The development of an apartment building in Manhattan is a mega-big thing.  Not only does it cost a lot, but there are a large number of difficult rules. W 106 Dev. LLC v Pilla  2018 NY Slip Op 32596(U)  October 10, 2018  Supreme Court, New York County  Docket Number: 654801/2016
Judge: Debra A. James  makes it clear that even pros can make mistakes.  However, there remains a difference in whether the wrong is addressed through tort or contract analysis.

“Plaintiff W 108 Development LLC (West 108), a real estate development corporation, is the owner of a building complex (the property} located at 324-326 West 108th Street in the County,
City and State of New York. In this .action, plaintiff alleges that defendants did not
carry out its obligations to develop the· property during the West 108 project.  In its complaint, West 108 first states that, on February 25,201s, it “engaged defendants, as architect . , to complete five separate phases of architectural work” as part of its development project. These comprised: 1) pre-design; 2) schematic design; 3) design development; 4) construction document; and 5} construction administration. Defendants note that there was never a formally executed’ contract.”

“West 108’S second cause of action asserts a claim of “professional malpractice” against both defendants. New York law treats architectural malpractice as a species of “‘professional negligence [which] requires proof that there was a departure from the accepted standards of practice and that the departure was a proximate cause of the injury.'” 143 Bergen St., LLC v Ruderman, 144 AD3d 1002, 1003 (2d Dept 2016), quoting Kung v Zheng, 73 AD3d 862, 863 (2d Dept 2010). Here~ the
complaint alleges that defendants committed four negligent departures from architectural standards, including misunderstanding and misapplication of: 1) the “Sliver Law” (New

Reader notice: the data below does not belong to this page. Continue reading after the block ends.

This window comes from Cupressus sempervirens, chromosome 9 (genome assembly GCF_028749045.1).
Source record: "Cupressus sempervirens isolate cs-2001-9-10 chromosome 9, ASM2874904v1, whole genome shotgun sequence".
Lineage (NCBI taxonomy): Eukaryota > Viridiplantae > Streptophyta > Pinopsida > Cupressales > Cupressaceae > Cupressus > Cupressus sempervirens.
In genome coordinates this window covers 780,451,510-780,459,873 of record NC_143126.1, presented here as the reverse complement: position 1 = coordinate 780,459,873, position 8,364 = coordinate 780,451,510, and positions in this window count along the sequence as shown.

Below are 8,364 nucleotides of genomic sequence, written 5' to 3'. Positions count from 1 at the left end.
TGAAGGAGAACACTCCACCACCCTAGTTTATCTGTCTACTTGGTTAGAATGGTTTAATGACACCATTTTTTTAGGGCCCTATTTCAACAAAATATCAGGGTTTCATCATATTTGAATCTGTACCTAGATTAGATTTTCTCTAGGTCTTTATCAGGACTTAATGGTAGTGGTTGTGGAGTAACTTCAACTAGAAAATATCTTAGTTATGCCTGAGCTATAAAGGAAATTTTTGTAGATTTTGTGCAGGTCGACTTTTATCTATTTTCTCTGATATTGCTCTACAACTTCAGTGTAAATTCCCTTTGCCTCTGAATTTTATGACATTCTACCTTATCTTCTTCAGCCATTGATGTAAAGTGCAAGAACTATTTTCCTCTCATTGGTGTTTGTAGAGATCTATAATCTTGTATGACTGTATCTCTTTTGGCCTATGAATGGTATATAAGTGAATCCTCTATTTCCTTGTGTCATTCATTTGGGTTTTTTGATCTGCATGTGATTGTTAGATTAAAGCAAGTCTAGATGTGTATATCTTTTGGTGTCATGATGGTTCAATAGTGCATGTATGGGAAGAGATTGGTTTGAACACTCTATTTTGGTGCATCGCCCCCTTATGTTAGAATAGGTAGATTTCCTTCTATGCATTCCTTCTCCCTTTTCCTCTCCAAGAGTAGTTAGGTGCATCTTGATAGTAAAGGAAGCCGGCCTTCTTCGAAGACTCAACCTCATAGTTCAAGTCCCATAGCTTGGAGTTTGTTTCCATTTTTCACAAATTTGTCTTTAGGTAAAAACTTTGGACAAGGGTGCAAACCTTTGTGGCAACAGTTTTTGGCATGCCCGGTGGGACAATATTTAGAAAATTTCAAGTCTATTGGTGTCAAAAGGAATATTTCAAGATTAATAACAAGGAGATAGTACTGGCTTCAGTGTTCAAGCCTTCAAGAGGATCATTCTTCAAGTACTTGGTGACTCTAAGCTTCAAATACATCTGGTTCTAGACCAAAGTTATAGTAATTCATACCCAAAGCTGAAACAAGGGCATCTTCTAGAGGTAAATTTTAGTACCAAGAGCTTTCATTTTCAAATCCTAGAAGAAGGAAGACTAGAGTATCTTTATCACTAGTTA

York City Zoning Resolution§ 23-692); 2) the portion of the Zoning Resolution that governs parking in this neighborhood where the property is situated; 3) the Americans with Disabilities Act and 4) the portion of the New York City Building Code that governs egress requirements for renovated buildings. The complaint also alleges that these departures were the proximate cause of the financial injuries that West 108 consequently suffered. Id. As a result, the ‘court finds that the complaint
satisfies the legal pleading requirements for this cause of action. Defendants, nevertheless, raise two arguments for its dismissal. ”

” Defendants next argue that West 108’ s architectural malpractice claim should be dismissed against.both defendants because the claim is duplicative of West 108’s breach of contract claim. They cite the general rule, promulgated long ago by the Court of Appeals in Clark-Fitzpatrick, Inc. v Long Is. R.R. Co. (70 NY2d 382, 389 [1987]), that “a simple breach of contract is not ‘to be considered a tort unless a legal duty independent of the contract itself has been violated.” West 108
responds by citing the portion of CPLR 3014, which provide that “(c]auses of action or defenses may be stated alternatively or hypothetically,” and arguing that New York courts routinely interpret the statute as permitting an exception, at the pleading stage of litigation, to the general rule that tort based claims should be dismissed when they are duplicitive of the breach of contract claims. West 108’s statement of the law is correct. See .e.g. Citi Mgt. Group, Ltd. v Higbridge House
Ogden, LLC, 45 AD3d 487, 487 (1st Dept.2007). Furthermore, the instant complaint does contain t,he allegation that defendants committed professional malpractice, which certainly constitutes
the violation of a duty separate from a contractual obligation. ”

” However, a review of the complaint shows that as to such tort claim plaintiff seeks “only a benefit of the bargain recovery, viz, economic loss under the contract”, 17. Vista Fee Associates v Teachers Ins.  and Annuity Ass’ n of America, (259 AD2d 75, 83 [1st Dept. 1999]) as opposed to damages for personal injury or property loss. Therefore, the court accepts defendants’ second dismissal argument, and finds that their motion should be granted with respect to West 108’s
architectural malpractice claim.”